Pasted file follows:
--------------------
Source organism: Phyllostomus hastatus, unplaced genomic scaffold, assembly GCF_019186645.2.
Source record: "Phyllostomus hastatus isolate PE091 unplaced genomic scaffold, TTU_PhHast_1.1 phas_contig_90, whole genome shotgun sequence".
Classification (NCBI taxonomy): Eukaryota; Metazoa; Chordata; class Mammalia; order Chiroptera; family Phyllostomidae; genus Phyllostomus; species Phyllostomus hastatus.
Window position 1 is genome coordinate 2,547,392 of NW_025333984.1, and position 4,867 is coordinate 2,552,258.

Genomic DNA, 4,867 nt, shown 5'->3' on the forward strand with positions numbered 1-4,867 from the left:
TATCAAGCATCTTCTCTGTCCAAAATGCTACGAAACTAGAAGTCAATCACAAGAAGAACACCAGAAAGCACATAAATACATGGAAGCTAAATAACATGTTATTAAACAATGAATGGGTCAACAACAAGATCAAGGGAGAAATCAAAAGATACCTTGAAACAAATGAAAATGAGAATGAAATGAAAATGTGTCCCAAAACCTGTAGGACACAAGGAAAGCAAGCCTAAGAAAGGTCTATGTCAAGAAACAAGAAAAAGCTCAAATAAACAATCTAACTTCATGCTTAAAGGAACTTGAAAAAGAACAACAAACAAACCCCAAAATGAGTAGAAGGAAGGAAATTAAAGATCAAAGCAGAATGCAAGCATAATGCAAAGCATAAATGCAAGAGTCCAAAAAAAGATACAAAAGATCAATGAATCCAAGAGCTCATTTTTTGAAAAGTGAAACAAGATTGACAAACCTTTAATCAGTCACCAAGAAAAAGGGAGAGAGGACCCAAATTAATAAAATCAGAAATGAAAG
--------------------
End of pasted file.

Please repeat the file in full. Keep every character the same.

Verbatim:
Source organism: Phyllostomus hastatus, unplaced genomic scaffold, assembly GCF_019186645.2.
Source record: "Phyllostomus hastatus isolate PE091 unplaced genomic scaffold, TTU_PhHast_1.1 phas_contig_90, whole genome shotgun sequence".
Classification (NCBI taxonomy): Eukaryota; Metazoa; Chordata; class Mammalia; order Chiroptera; family Phyllostomidae; genus Phyllostomus; species Phyllostomus hastatus.
Window position 1 is genome coordinate 2,547,392 of NW_025333984.1, and position 4,867 is coordinate 2,552,258.

Genomic DNA, 4,867 nt, shown 5'->3' on the forward strand with positions numbered 1-4,867 from the left:
TATCAAGCATCTTCTCTGTCCAAAATGCTACGAAACTAGAAGTCAATCACAAGAAGAACACCAGAAAGCACATAAATACATGGAAGCTAAATAACATGTTATTAAACAATGAATGGGTCAACAACAAGATCAAGGGAGAAATCAAAAGATACCTTGAAACAAATGAAAATGAGAATGAAATGAAAATGTGTCCCAAAACCTGTAGGACACAAGGAAAGCAAGCCTAAGAAAGGTCTATGTCAAGAAACAAGAAAAAGCTCAAATAAACAATCTAACTTCATGCTTAAAGGAACTTGAAAAAGAACAACAAACAAACCCCAAAATGAGTAGAAGGAAGGAAATTAAAGATCAAAGCAGAATGCAAGCATAATGCAAAGCATAAATGCAAGAGTCCAAAAAAAGATACAAAAGATCAATGAATCCAAGAGCTCATTTTTTGAAAAGTGAAACAAGATTGACAAACCTTTAATCAGTCACCAAGAAAAAGGGAGAGAGGACCCAAATTAATAAAATCAGAAATGAAAG